Later, Kotona is walking home after parting ways with Haru and senses someone following her. She calls Yu for help (Haru isn’t picking up because his phone is in his bag, and he can’t hear it ring) and Yu rushes to Kotona only to witness her being stabbed by an unknown figure. Yu lunges from his wheelchair to attack the assailant who runs away. Holding a now stabbed Kotona in his arms (unable to do anything else because his legs are useless), Haru arrives on the scene and blames Yu for not stopping the attack. Haru lifts up Kotona and carries her to the main street looking to hail a taxi and get her to a hospital. In an attempt to flag down a taxi, Haru runs out into the middle of the road with Kotona in his arms. Yu sees that they’re going to be hit by a truck, so he rushes over in his motorised wheelchair to push them out of the way. They scream as automobiles race toward them and then everything goes white.

Haru and Yu wake up wearing medieval clothing in a town where humans and magical creatures co-exist. A world called Evermore. Kotona is nowhere to be seen, and Yu discovers his legs work and he can walk without any aid.

As events unfold, they discover that Princess Astrid at Evermore castle has been wounded by a curse. The boys discover that Astrid is strikingly similar to Kotona, and when Yu manages to remove the curse, the princess is saved. Yu develops a strong connection with Astrid, but Haru believes that everything they are experiencing is just a dream.

When they manage to return to the real world, the pair discover that Kotona is unharmed. Yu believes that by saving Astrid, they also saved Kotona and that there is a connection between the two worlds.

This leads to a conflict between Haru and Yu as to what is going on. When Kotona later reveals she has been diagnosed with an incurable disease, Yu believes that this means Astrid is in danger and that in order to save Kotona, they need to save Astrid.

However, Haru believes that it could be the opposite. That so long as Astrid lives in the other world, Kotona is fated to die in this one. This is confirmed in Haru’s mind when the pair are transported back to Evermore. Haru appears (separated from Yu) before a castle ruled by the Black Banners who are in opposition to the current king and father of Astrid. The Black Banners convince Haru that the only way to save Kotona is for Astrid to die. Meanwhile, Yu is appointed as Astrid’s protector and will fight in the king’s armies against the Black Banners where he will likely confront Haru.

Ni no Kuni examines the lengths a person will undertake in order to save the ones they love. Friends become reluctant enemies and the balance of two worlds appears to be at stake.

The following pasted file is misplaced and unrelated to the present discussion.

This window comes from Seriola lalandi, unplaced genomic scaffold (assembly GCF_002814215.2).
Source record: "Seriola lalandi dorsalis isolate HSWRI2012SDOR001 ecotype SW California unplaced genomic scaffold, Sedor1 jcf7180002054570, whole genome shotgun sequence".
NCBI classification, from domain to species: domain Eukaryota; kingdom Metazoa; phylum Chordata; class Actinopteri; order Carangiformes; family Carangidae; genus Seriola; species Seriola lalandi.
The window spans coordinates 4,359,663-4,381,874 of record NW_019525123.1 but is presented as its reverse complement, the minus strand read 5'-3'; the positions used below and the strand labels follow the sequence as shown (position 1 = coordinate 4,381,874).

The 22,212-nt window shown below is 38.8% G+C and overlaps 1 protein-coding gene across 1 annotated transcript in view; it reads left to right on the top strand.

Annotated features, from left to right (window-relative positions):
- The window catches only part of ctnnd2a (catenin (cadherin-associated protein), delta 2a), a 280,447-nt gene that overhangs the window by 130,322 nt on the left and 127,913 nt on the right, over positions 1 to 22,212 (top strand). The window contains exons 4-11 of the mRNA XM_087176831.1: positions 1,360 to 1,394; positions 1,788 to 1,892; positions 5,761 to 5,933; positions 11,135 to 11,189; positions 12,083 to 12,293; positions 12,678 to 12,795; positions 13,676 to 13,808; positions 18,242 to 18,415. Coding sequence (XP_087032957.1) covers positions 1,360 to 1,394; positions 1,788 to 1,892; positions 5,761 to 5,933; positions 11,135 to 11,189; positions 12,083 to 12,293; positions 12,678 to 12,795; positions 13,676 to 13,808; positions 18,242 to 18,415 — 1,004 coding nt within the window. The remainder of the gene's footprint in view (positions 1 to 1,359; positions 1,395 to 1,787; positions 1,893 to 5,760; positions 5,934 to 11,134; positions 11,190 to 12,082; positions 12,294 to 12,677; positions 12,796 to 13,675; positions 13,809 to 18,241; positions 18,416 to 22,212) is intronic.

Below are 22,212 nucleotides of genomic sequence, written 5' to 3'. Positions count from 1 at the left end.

This anime had plenty of potential, but I struggled with how the story unfolded, identifying gaps that ultimately impacted my enjoyment and resulted in a flawed movie. Visually, Ni no Kuni follows the same style as Studio Ghibli films but is clumsy in parts especially with the action sequences and the animation is not nearly enough to alleviate from its other shortfalls.

The bond between Kotona, Haru and Yu is not developed enough. Three friends that apparently are close are too easily brought into conflict. When Haru blames Yu for Kotona’s stabbing, it is ludicrous because how is Yu meant to stop anyone when he’s in a wheelchair?

When Yu saves Astrid by pulling out the cursed shadow blade, he and Haru are later believed to be working with the Black Banners and are tested in an arena against a bunch of gladiators with the king and his advisors in attendance. The king’s main advisor posits that the two boys are responsible for the shadow blade and are working as spies; the removal of the blade by Yu being a means to gain the king’s trust. It makes no sense that the king agrees to this theory and wishes to test their fighting skills in gladiatorial combat. What a way to say thank you for saving the his daughter, the princess.

And then in the arena, somehow Yu and Haru are expert swordsmen who have the knowledge to fight against a dozen or more seasoned gladiators and defeats them?

Though Yu admirably stands by Haru in Evermore, and they work together to return home, Haru then loses it when Kotona reveals she will die soon from some illness and gets angry at Yu for theorising that they need to save Astrid again. Even though just a day ago they fought together as brothers in arms.

These are some of the examples that make for a flawed story, and took me out of their plight. By the end, I was no longer invested and struggled to see it through to its end.

4 out of 10

Movie Review: Love & Gelato (2022)

TL;DR – rom-com that tries for something a little deeper but only scratches the surface.

Review (warning: spoilers)

Love & Gelato follows the tried and true formula of rom-coms and attempts to throw you for a spin but with mixed and limited success.

The film has a number of strengths, but these are offset by some gaping problems. In the pros column we have the following:

  • a solid cast – the main character, Lina (Susanna Skaggs), along with an eclectic supporting cast are engaging and interesting enough to carry the story. Lina, particularly, has enough combination of quirkiness and introspection that draws you into her world, and Skaggs delivers this in spades even if she is unable to hide how stunning she looks under geeky glasses and baggy clothing.